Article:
Abstract / Description of output
BACKGROUND: Understanding and quantifying the differences in disease development in different socioeconomic groups of people across the lifespan is important for planning healthcare and preventive services. The study aimed to measure chronic disease accrual, and examine the differences in time to individual morbidities, multimorbidity, and mortality between socioeconomic groups in Wales, UK.
METHODS: Population-wide electronic linked cohort study, following Welsh residents for up to 20 years (2000-2019). Chronic disease diagnoses were obtained from general practice and hospitalisation records using the CALIBER disease phenotype register. Multi-state models were used to examine trajectories of accrual of 132 diseases and mortality, adjusted for sex, age and area-level deprivation. Restricted mean survival time was calculated to measure time spent free of chronic disease(s) or mortality between socioeconomic groups.
FINDINGS: In total, 965,905 individuals aged 5-104 were included, from a possible 2.9 m individuals following a 5-year clearance period, with an average follow-up of 13.2 years (12.7 million person-years). Some 673,189 (69.7%) individuals developed at least one chronic disease or died within the study period. From ages 10 years upwards, the individuals living in the most deprived areas consistently experienced reduced time between health states, demonstrating accelerated transitions to first and subsequent morbidities and death compared to their demographic equivalent living in the least deprived areas. The largest difference were observed in 10 and 20 year old males developing multimorbidity (-0.45 years (99% CI: -0.45, -0.44)) and in 70 year old males dying after developing multimorbidity (-1.98 years (99% CI: -2.01, -1.95)).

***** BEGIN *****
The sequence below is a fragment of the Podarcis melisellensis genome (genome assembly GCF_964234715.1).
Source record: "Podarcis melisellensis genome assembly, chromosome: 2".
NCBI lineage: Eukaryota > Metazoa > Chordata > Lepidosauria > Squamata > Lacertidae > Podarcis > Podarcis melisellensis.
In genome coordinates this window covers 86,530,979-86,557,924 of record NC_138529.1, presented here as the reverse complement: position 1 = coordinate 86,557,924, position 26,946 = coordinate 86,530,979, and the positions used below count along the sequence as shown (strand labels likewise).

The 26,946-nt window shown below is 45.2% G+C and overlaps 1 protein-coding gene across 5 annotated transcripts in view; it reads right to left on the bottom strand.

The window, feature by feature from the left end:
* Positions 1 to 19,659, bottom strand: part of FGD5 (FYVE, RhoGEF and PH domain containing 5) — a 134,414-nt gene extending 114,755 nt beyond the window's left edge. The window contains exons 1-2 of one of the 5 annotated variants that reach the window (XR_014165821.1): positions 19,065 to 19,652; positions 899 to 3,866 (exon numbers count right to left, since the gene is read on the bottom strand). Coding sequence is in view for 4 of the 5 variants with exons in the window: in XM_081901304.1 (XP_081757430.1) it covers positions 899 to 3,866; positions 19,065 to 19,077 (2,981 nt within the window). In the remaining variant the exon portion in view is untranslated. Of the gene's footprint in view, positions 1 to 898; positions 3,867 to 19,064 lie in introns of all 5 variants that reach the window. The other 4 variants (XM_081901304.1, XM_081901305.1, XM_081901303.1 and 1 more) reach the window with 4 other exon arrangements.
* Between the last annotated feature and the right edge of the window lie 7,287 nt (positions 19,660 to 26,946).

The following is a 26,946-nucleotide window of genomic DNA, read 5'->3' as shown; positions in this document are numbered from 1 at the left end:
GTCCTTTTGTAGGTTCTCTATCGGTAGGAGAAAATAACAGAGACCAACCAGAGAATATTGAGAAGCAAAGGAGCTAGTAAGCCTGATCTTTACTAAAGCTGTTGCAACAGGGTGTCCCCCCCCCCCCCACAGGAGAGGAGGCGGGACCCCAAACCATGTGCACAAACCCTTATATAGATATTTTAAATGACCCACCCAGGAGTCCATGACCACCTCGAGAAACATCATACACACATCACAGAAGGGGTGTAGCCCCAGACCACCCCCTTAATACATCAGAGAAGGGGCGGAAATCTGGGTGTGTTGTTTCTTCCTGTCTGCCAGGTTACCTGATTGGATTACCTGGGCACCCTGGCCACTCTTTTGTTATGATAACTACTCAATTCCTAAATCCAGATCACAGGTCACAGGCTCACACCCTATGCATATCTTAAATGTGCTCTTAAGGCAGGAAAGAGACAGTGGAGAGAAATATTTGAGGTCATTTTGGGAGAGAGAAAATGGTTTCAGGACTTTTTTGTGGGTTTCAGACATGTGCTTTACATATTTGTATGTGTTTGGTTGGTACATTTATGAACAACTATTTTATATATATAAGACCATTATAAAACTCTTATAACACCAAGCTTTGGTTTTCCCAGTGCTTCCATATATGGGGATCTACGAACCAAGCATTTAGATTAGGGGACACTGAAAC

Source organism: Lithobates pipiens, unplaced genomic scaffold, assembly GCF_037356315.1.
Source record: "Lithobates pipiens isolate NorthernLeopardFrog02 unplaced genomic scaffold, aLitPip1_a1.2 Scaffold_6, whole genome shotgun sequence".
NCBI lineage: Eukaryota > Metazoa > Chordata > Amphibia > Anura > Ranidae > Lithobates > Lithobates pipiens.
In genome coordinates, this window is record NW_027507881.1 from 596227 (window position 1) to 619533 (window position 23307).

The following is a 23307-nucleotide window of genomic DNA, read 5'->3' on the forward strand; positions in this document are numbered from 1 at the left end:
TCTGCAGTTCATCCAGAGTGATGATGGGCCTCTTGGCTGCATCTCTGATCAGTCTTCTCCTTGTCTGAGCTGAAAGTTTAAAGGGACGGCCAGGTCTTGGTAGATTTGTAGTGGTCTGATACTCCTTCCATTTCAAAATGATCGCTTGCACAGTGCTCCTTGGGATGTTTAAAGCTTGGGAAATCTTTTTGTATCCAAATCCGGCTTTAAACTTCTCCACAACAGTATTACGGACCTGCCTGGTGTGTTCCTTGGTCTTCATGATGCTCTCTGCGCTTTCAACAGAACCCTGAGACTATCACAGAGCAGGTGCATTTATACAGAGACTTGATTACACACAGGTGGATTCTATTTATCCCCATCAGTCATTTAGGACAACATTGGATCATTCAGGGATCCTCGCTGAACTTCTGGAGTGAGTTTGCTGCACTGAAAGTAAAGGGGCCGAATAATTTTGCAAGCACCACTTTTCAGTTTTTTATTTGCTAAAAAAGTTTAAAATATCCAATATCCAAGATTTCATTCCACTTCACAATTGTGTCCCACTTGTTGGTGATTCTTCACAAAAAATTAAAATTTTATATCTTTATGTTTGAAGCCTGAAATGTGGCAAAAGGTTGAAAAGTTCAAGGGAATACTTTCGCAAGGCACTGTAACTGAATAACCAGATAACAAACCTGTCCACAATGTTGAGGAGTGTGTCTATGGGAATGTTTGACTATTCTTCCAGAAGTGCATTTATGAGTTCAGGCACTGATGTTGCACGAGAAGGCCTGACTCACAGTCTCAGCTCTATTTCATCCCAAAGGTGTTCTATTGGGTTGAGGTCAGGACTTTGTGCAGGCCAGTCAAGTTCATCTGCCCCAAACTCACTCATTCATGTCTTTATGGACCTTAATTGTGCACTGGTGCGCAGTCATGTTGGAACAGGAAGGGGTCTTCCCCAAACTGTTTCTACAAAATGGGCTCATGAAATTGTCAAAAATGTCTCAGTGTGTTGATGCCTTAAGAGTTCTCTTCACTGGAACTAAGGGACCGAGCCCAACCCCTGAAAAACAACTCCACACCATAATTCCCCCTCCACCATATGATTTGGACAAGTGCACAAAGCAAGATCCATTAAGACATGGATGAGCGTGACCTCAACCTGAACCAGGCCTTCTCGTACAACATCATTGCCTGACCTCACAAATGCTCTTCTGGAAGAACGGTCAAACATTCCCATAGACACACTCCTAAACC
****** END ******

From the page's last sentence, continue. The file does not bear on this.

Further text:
INTERPRETATION: This study adds to the existing literature on health inequalities by demonstrating that individuals living in more deprived areas consistently experience accelerated time to diagnosis of chronic disease and death across all ages, accounting for competing risks.
FUNDING: UK Medical Research Council, Health Data Research UK, and Administrative Data Research Wales.
Keywords / Materials (for Non-textual outputs)
- Chronic disease
- Disease trajectories
- Health equity